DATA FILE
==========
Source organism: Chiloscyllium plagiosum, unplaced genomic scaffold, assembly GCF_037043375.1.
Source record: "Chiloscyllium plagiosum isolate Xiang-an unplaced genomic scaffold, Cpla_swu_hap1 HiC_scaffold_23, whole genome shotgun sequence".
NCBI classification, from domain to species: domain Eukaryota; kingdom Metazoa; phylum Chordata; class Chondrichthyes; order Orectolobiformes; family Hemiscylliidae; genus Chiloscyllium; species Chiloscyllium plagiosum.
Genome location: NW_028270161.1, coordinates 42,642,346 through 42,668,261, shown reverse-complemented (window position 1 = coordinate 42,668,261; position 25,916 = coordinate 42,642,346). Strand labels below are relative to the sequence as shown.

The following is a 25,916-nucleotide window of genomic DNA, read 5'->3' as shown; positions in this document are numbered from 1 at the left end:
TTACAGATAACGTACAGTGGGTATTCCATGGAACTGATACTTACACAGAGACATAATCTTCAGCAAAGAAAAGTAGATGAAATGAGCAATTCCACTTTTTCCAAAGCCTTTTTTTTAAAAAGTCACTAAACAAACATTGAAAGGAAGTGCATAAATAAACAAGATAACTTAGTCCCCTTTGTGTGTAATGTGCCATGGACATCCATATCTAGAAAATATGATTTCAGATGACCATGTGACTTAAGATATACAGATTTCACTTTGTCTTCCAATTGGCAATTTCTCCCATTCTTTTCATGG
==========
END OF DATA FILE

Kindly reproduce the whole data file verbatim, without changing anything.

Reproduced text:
Source organism: Chiloscyllium plagiosum, unplaced genomic scaffold, assembly GCF_037043375.1.
Source record: "Chiloscyllium plagiosum isolate Xiang-an unplaced genomic scaffold, Cpla_swu_hap1 HiC_scaffold_23, whole genome shotgun sequence".
NCBI classification, from domain to species: domain Eukaryota; kingdom Metazoa; phylum Chordata; class Chondrichthyes; order Orectolobiformes; family Hemiscylliidae; genus Chiloscyllium; species Chiloscyllium plagiosum.
Genome location: NW_028270161.1, coordinates 42,642,346 through 42,668,261, shown reverse-complemented (window position 1 = coordinate 42,668,261; position 25,916 = coordinate 42,642,346). Strand labels below are relative to the sequence as shown.

The following is a 25,916-nucleotide window of genomic DNA, read 5'->3' as shown; positions in this document are numbered from 1 at the left end:
TTACAGATAACGTACAGTGGGTATTCCATGGAACTGATACTTACACAGAGACATAATCTTCAGCAAAGAAAAGTAGATGAAATGAGCAATTCCACTTTTTCCAAAGCCTTTTTTTTAAAAAGTCACTAAACAAACATTGAAAGGAAGTGCATAAATAAACAAGATAACTTAGTCCCCTTTGTGTGTAATGTGCCATGGACATCCATATCTAGAAAATATGATTTCAGATGACCATGTGACTTAAGATATACAGATTTCACTTTGTCTTCCAATTGGCAATTTCTCCCATTCTTTTCATGG